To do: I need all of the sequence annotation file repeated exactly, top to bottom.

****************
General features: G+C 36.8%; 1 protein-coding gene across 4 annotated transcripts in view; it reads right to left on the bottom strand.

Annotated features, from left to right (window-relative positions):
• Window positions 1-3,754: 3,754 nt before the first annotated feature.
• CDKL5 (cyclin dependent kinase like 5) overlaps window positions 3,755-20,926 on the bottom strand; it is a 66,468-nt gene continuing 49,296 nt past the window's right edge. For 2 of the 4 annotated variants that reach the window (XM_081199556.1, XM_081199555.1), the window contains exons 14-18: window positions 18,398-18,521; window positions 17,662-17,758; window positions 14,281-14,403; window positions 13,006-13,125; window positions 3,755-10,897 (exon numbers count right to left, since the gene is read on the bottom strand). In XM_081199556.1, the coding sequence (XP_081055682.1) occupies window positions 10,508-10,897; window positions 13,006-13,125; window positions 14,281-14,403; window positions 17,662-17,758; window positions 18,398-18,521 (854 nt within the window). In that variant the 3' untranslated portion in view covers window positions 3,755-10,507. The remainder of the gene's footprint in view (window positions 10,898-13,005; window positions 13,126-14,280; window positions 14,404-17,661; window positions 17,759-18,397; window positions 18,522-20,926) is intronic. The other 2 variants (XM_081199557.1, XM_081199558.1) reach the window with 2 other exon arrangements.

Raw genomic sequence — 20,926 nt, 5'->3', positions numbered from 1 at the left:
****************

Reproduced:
General features: G+C 36.8%; 1 protein-coding gene across 4 annotated transcripts in view; it reads right to left on the bottom strand.

Annotated features, from left to right (window-relative positions):
• Window positions 1-3,754: 3,754 nt before the first annotated feature.
• CDKL5 (cyclin dependent kinase like 5) overlaps window positions 3,755-20,926 on the bottom strand; it is a 66,468-nt gene continuing 49,296 nt past the window's right edge. For 2 of the 4 annotated variants that reach the window (XM_081199556.1, XM_081199555.1), the window contains exons 14-18: window positions 18,398-18,521; window positions 17,662-17,758; window positions 14,281-14,403; window positions 13,006-13,125; window positions 3,755-10,897 (exon numbers count right to left, since the gene is read on the bottom strand). In XM_081199556.1, the coding sequence (XP_081055682.1) occupies window positions 10,508-10,897; window positions 13,006-13,125; window positions 14,281-14,403; window positions 17,662-17,758; window positions 18,398-18,521 (854 nt within the window). In that variant the 3' untranslated portion in view covers window positions 3,755-10,507. The remainder of the gene's footprint in view (window positions 10,898-13,005; window positions 13,126-14,280; window positions 14,404-17,661; window positions 17,759-18,397; window positions 18,522-20,926) is intronic. The other 2 variants (XM_081199557.1, XM_081199558.1) reach the window with 2 other exon arrangements.

Raw genomic sequence — 20,926 nt, 5'->3', positions numbered from 1 at the left: